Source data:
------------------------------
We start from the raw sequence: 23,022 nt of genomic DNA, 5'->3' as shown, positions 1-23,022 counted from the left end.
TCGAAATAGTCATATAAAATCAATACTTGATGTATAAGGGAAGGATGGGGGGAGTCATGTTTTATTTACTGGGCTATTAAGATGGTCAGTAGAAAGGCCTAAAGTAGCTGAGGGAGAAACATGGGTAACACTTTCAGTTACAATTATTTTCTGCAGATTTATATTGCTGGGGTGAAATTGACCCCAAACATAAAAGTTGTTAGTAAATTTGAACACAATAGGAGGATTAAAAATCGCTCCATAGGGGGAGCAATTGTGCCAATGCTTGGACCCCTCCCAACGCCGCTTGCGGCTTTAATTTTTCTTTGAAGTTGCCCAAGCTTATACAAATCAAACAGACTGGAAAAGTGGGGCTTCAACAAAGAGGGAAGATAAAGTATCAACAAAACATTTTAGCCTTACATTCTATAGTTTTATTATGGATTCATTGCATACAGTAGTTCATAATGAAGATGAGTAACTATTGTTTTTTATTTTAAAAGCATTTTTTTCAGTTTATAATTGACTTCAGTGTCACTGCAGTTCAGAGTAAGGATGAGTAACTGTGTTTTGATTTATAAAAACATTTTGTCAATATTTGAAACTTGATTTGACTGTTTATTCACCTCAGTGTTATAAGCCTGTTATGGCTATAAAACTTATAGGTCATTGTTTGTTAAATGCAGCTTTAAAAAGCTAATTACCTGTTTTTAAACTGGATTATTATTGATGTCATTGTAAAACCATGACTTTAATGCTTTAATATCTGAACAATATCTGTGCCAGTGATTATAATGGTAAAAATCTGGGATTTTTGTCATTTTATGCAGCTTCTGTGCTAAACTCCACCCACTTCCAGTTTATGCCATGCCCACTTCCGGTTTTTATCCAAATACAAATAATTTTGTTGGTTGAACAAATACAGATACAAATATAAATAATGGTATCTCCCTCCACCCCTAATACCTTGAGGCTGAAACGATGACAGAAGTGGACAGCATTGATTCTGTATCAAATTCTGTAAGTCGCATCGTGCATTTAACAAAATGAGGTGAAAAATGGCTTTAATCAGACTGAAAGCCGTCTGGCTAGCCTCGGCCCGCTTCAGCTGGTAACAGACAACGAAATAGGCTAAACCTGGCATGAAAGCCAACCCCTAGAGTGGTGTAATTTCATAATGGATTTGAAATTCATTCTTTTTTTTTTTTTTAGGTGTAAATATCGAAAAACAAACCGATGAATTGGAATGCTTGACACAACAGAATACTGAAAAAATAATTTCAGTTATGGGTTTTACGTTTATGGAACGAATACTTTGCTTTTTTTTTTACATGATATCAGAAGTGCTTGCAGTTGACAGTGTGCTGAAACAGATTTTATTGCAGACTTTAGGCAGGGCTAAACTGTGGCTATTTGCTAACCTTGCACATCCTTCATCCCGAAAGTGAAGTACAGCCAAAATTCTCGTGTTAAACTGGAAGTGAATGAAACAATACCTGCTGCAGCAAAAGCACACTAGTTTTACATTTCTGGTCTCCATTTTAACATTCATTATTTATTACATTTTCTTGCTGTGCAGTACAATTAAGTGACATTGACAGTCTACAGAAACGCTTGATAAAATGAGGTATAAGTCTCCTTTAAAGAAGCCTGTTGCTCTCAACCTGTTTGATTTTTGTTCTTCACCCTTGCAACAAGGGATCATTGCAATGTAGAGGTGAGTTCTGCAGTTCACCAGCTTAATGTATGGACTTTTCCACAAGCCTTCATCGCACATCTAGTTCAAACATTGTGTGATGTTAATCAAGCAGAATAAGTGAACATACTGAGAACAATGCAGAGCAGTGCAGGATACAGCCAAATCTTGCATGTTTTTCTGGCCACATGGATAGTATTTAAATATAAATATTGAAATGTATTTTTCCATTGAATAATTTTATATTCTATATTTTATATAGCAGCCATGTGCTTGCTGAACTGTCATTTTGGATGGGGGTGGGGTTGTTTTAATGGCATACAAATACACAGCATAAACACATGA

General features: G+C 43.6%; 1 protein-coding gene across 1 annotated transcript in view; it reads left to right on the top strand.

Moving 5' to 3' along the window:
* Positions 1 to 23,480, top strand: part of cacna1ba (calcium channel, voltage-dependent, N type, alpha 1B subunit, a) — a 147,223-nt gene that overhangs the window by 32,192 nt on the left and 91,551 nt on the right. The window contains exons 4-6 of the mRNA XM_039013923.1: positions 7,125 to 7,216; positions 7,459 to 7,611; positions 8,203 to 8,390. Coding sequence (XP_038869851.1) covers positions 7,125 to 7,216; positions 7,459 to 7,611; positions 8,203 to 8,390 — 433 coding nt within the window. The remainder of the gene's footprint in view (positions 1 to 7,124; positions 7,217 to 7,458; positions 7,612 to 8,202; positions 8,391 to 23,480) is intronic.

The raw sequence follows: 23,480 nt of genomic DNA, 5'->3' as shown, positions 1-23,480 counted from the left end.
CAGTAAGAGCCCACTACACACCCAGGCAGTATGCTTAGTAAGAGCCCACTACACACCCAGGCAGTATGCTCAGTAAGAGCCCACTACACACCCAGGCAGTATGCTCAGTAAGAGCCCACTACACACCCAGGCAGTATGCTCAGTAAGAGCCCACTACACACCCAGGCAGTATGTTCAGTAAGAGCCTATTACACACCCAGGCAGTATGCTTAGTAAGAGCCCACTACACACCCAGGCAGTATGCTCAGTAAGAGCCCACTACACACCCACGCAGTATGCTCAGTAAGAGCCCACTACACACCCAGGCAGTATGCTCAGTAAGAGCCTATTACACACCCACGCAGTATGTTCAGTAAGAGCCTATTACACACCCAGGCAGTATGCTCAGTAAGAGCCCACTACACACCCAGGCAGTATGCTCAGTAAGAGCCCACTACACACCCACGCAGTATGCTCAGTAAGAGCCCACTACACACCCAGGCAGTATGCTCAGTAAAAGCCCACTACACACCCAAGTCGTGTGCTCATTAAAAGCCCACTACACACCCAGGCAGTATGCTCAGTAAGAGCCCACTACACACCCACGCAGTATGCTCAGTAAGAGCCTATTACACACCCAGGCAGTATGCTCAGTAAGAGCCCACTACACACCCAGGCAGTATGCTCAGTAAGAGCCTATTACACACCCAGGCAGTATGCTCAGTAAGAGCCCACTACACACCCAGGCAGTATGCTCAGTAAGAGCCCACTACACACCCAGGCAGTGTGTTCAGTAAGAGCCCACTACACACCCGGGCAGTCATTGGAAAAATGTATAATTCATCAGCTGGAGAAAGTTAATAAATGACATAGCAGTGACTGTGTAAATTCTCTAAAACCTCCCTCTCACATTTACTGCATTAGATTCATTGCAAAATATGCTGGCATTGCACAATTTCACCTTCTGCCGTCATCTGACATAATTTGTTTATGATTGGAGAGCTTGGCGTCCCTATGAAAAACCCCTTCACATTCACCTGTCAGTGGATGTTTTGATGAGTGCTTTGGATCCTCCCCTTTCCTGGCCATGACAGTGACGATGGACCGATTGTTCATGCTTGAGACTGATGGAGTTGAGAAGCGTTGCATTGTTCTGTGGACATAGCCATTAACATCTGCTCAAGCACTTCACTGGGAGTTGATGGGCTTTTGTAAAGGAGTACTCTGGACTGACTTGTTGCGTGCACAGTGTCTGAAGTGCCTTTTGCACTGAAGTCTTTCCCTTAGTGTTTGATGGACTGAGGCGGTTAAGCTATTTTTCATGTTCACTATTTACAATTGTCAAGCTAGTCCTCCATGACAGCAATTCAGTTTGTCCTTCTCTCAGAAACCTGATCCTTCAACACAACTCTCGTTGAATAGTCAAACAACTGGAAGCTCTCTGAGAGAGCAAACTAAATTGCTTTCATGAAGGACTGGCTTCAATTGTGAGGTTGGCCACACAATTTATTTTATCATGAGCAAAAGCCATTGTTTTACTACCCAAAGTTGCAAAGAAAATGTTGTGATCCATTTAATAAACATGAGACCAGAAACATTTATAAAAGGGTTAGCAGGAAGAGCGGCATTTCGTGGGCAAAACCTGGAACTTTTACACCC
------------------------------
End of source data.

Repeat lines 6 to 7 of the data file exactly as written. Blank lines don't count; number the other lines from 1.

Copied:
The raw sequence follows: 23,480 nt of genomic DNA, 5'->3' as shown, positions 1-23,480 counted from the left end.
CAGTAAGAGCCCACTACACACCCAGGCAGTATGCTTAGTAAGAGCCCACTACACACCCAGGCAGTATGCTCAGTAAGAGCCCACTACACACCCAGGCAGTATGCTCAGTAAGAGCCCACTACACACCCAGGCAGTATGCTCAGTAAGAGCCCACTACACACCCAGGCAGTATGTTCAGTAAGAGCCTATTACACACCCAGGCAGTATGCTTAGTAAGAGCCCACTACACACCCAGGCAGTATGCTCAGTAAGAGCCCACTACACACCCACGCAGTATGCTCAGTAAGAGCCCACTACACACCCAGGCAGTATGCTCAGTAAGAGCCTATTACACACCCACGCAGTATGTTCAGTAAGAGCCTATTACACACCCAGGCAGTATGCTCAGTAAGAGCCCACTACACACCCAGGCAGTATGCTCAGTAAGAGCCCACTACACACCCACGCAGTATGCTCAGTAAGAGCCCACTACACACCCAGGCAGTATGCTCAGTAAAAGCCCACTACACACCCAAGTCGTGTGCTCATTAAAAGCCCACTACACACCCAGGCAGTATGCTCAGTAAGAGCCCACTACACACCCACGCAGTATGCTCAGTAAGAGCCTATTACACACCCAGGCAGTATGCTCAGTAAGAGCCCACTACACACCCAGGCAGTATGCTCAGTAAGAGCCTATTACACACCCAGGCAGTATGCTCAGTAAGAGCCCACTACACACCCAGGCAGTATGCTCAGTAAGAGCCCACTACACACCCAGGCAGTGTGTTCAGTAAGAGCCCACTACACACCCGGGCAGTCATTGGAAAAATGTATAATTCATCAGCTGGAGAAAGTTAATAAATGACATAGCAGTGACTGTGTAAATTCTCTAAAACCTCCCTCTCACATTTACTGCATTAGATTCATTGCAAAATATGCTGGCATTGCACAATTTCACCTTCTGCCGTCATCTGACATAATTTGTTTATGATTGGAGAGCTTGGCGTCCCTATGAAAAACCCCTTCACATTCACCTGTCAGTGGATGTTTTGATGAGTGCTTTGGATCCTCCCCTTTCCTGGCCATGACAGTGACGATGGACCGATTGTTCATGCTTGAGACTGATGGAGTTGAGAAGCGTTGCATTGTTCTGTGGACATAGCCATTAACATCTGCTCAAGCACTTCACTGGGAGTTGATGGGCTTTTGTAAAGGAGTACTCTGGACTGACTTGTTGCGTGCACAGTGTCTGAAGTGCCTTTTGCACTGAAGTCTTTCCCTTAGTGTTTGATGGACTGAGGCGGTTAAGCTATTTTTCATGTTCACTATTTACAATTGTCAAGCTAGTCCTCCATGACAGCAATTCAGTTTGTCCTTCTCTCAGAAACCTGATCCTTCAACACAACTCTCGTTGAATAGTCAAACAACTGGAAGCTCTCTGAGAGAGCAAACTAAATTGCTTTCATGAAGGACTGGCTTCAATTGTGAGGTTGGCCACACAATTTATTTTATCATGAGCAAAAGCCATTGTTTTACTACCCAAAGTTGCAAAGAAAATGTTGTGATCCATTTAATAAACATGAGACCAGAAACATTTATAAAAGGGTTAGCAGGAAGAGCGGCATTTCGTGGGCAAAACCTGGAACTTTTACACCC